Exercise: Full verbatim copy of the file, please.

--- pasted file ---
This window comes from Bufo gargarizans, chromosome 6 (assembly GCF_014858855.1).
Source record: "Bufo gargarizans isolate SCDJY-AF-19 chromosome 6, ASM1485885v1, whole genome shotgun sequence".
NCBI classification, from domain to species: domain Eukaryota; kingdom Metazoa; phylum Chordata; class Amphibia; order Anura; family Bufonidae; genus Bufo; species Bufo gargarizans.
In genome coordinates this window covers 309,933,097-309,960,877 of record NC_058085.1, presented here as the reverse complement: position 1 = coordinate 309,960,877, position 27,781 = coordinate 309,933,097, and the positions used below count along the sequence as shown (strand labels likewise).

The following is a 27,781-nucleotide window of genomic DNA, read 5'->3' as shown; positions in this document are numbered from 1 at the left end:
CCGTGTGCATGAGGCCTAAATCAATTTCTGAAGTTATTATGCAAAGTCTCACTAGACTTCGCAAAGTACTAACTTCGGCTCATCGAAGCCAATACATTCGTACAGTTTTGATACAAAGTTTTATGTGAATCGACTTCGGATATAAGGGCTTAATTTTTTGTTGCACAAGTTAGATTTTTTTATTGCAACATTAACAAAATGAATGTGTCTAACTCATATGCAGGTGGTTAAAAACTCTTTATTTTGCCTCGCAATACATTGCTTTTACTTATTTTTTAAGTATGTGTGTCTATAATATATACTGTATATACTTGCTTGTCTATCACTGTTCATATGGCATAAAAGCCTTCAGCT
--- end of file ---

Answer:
This window comes from Bufo gargarizans, chromosome 6 (assembly GCF_014858855.1).
Source record: "Bufo gargarizans isolate SCDJY-AF-19 chromosome 6, ASM1485885v1, whole genome shotgun sequence".
NCBI classification, from domain to species: domain Eukaryota; kingdom Metazoa; phylum Chordata; class Amphibia; order Anura; family Bufonidae; genus Bufo; species Bufo gargarizans.
In genome coordinates this window covers 309,933,097-309,960,877 of record NC_058085.1, presented here as the reverse complement: position 1 = coordinate 309,960,877, position 27,781 = coordinate 309,933,097, and the positions used below count along the sequence as shown (strand labels likewise).

The following is a 27,781-nucleotide window of genomic DNA, read 5'->3' as shown; positions in this document are numbered from 1 at the left end:
CCGTGTGCATGAGGCCTAAATCAATTTCTGAAGTTATTATGCAAAGTCTCACTAGACTTCGCAAAGTACTAACTTCGGCTCATCGAAGCCAATACATTCGTACAGTTTTGATACAAAGTTTTATGTGAATCGACTTCGGATATAAGGGCTTAATTTTTTGTTGCACAAGTTAGATTTTTTTATTGCAACATTAACAAAATGAATGTGTCTAACTCATATGCAGGTGGTTAAAAACTCTTTATTTTGCCTCGCAATACATTGCTTTTACTTATTTTTTAAGTATGTGTGTCTATAATATATACTGTATATACTTGCTTGTCTATCACTGTTCATATGGCATAAAAGCCTTCAGCT